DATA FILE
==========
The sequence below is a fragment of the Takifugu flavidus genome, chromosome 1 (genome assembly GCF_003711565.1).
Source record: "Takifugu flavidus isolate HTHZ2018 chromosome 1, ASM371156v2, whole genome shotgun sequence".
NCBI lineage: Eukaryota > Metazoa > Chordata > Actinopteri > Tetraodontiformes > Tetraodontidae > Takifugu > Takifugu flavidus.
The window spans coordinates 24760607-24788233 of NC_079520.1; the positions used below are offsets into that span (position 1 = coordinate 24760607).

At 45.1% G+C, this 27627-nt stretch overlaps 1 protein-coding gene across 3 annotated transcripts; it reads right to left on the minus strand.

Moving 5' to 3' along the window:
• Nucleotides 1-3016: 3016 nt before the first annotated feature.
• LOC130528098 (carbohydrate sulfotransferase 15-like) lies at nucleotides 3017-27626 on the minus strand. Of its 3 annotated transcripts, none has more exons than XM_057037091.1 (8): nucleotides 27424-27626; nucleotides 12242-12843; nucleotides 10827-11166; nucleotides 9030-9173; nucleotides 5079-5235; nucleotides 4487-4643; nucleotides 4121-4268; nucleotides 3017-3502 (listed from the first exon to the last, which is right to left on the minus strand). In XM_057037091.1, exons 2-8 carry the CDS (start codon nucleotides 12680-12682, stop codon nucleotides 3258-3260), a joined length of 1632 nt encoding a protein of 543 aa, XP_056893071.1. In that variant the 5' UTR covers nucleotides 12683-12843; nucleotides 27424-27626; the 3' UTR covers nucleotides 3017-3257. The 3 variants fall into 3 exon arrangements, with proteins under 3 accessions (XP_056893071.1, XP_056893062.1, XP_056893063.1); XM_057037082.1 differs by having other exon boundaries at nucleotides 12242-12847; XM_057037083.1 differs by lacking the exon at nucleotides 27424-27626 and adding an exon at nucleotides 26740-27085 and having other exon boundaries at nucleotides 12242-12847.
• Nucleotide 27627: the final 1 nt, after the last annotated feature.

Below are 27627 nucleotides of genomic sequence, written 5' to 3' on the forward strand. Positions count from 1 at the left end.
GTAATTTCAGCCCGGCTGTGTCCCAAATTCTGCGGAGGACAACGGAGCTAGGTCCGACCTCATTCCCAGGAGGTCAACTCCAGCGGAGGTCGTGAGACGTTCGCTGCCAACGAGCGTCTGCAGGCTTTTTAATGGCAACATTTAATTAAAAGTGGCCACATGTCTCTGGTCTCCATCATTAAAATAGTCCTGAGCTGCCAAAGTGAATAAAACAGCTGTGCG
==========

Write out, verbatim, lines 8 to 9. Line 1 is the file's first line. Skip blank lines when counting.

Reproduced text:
• LOC130528098 (carbohydrate sulfotransferase 15-like) lies at nucleotides 3017-27626 on the minus strand. Of its 3 annotated transcripts, none has more exons than XM_057037091.1 (8): nucleotides 27424-27626; nucleotides 12242-12843; nucleotides 10827-11166; nucleotides 9030-9173; nucleotides 5079-5235; nucleotides 4487-4643; nucleotides 4121-4268; nucleotides 3017-3502 (listed from the first exon to the last, which is right to left on the minus strand). In XM_057037091.1, exons 2-8 carry the CDS (start codon nucleotides 12680-12682, stop codon nucleotides 3258-3260), a joined length of 1632 nt encoding a protein of 543 aa, XP_056893071.1. In that variant the 5' UTR covers nucleotides 12683-12843; nucleotides 27424-27626; the 3' UTR covers nucleotides 3017-3257. The 3 variants fall into 3 exon arrangements, with proteins under 3 accessions (XP_056893071.1, XP_056893062.1, XP_056893063.1); XM_057037082.1 differs by having other exon boundaries at nucleotides 12242-12847; XM_057037083.1 differs by lacking the exon at nucleotides 27424-27626 and adding an exon at nucleotides 26740-27085 and having other exon boundaries at nucleotides 12242-12847.
• Nucleotide 27627: the final 1 nt, after the last annotated feature.